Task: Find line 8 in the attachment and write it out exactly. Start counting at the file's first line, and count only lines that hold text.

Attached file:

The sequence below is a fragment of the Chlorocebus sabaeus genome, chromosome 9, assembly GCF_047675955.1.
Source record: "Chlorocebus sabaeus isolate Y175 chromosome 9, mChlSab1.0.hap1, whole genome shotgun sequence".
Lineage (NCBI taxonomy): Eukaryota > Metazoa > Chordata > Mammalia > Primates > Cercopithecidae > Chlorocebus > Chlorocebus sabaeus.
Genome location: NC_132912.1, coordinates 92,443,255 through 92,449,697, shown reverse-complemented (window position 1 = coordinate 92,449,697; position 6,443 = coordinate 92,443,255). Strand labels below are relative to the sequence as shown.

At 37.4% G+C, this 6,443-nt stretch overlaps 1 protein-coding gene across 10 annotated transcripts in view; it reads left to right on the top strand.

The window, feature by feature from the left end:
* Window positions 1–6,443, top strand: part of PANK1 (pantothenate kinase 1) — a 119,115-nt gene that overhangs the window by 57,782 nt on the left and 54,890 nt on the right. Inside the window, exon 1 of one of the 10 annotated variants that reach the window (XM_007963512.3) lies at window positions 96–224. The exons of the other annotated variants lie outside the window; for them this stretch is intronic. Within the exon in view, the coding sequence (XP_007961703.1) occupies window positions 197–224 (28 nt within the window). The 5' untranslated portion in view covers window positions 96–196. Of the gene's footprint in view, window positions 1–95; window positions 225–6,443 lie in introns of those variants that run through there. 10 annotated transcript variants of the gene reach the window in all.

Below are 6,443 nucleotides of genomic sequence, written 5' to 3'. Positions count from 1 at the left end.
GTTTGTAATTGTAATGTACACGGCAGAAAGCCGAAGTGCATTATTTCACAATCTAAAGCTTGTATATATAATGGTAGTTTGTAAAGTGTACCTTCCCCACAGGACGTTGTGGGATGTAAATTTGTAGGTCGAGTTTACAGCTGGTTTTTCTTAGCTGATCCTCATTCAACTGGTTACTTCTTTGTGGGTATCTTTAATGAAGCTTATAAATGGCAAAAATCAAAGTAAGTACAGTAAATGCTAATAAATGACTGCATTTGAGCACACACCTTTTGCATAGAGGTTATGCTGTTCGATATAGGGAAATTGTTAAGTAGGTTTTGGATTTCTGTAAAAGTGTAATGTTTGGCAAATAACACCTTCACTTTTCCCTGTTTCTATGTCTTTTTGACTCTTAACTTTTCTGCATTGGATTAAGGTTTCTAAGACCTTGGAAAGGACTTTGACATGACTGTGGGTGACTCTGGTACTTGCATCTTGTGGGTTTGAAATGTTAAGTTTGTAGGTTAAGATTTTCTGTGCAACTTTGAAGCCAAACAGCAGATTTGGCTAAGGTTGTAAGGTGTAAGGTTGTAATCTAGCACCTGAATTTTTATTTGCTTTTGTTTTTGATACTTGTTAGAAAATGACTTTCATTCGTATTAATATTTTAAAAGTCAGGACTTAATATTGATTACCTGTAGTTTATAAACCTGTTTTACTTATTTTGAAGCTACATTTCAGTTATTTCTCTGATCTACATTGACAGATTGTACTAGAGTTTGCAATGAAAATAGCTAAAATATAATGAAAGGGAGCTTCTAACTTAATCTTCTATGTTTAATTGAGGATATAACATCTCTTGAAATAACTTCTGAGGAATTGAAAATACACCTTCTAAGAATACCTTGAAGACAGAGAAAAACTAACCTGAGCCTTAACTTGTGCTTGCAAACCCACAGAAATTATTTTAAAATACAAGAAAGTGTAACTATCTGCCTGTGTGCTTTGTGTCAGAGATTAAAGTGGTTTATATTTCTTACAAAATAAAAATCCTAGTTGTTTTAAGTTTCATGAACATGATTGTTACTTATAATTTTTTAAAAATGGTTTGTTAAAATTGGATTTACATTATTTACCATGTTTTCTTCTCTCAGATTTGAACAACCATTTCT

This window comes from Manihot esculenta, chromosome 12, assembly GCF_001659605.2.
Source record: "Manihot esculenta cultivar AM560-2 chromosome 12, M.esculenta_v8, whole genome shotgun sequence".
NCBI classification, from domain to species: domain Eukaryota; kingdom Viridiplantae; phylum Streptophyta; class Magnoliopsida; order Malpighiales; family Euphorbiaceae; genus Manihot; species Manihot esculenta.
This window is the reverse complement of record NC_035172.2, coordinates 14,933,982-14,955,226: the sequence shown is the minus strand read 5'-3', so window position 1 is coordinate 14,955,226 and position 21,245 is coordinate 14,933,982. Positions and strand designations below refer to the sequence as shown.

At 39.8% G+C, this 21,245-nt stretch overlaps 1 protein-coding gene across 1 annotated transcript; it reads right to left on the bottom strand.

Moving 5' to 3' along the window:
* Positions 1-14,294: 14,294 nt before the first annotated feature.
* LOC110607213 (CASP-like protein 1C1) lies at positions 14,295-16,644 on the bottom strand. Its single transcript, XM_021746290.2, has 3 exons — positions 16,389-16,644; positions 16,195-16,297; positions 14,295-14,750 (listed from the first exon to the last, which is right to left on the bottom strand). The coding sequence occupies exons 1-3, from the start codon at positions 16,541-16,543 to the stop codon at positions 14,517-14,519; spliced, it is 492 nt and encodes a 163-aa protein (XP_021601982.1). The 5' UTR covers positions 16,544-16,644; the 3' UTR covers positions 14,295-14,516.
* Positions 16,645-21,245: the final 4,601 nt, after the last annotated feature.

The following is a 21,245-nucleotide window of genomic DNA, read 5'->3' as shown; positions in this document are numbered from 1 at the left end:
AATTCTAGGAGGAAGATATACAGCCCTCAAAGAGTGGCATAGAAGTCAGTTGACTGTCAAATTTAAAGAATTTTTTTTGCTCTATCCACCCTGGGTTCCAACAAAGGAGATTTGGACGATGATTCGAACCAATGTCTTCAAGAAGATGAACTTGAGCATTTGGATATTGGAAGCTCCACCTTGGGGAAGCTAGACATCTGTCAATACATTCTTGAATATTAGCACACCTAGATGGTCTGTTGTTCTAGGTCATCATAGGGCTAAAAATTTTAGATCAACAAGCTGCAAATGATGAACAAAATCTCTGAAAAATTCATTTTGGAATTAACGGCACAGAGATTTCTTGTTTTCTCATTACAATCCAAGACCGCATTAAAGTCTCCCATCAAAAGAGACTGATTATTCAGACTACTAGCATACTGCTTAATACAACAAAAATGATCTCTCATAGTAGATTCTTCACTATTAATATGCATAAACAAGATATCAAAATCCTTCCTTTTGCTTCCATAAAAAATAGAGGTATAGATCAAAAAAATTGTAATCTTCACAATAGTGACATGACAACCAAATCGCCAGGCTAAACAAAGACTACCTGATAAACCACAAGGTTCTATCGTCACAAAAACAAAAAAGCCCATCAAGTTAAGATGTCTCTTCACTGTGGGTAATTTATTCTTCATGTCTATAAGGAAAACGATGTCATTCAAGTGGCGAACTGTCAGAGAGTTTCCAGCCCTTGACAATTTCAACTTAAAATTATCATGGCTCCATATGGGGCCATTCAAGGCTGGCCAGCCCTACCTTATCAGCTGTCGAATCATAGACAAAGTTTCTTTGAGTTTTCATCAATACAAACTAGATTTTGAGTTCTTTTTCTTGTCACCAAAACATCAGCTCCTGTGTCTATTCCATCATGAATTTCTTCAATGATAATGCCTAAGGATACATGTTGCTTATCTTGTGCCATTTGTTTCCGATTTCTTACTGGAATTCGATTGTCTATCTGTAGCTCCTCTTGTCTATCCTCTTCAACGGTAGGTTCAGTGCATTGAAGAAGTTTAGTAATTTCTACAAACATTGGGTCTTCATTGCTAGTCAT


Below are 6,443 nucleotides of genomic sequence, written 5' to 3'. Positions count from 1 at the left end.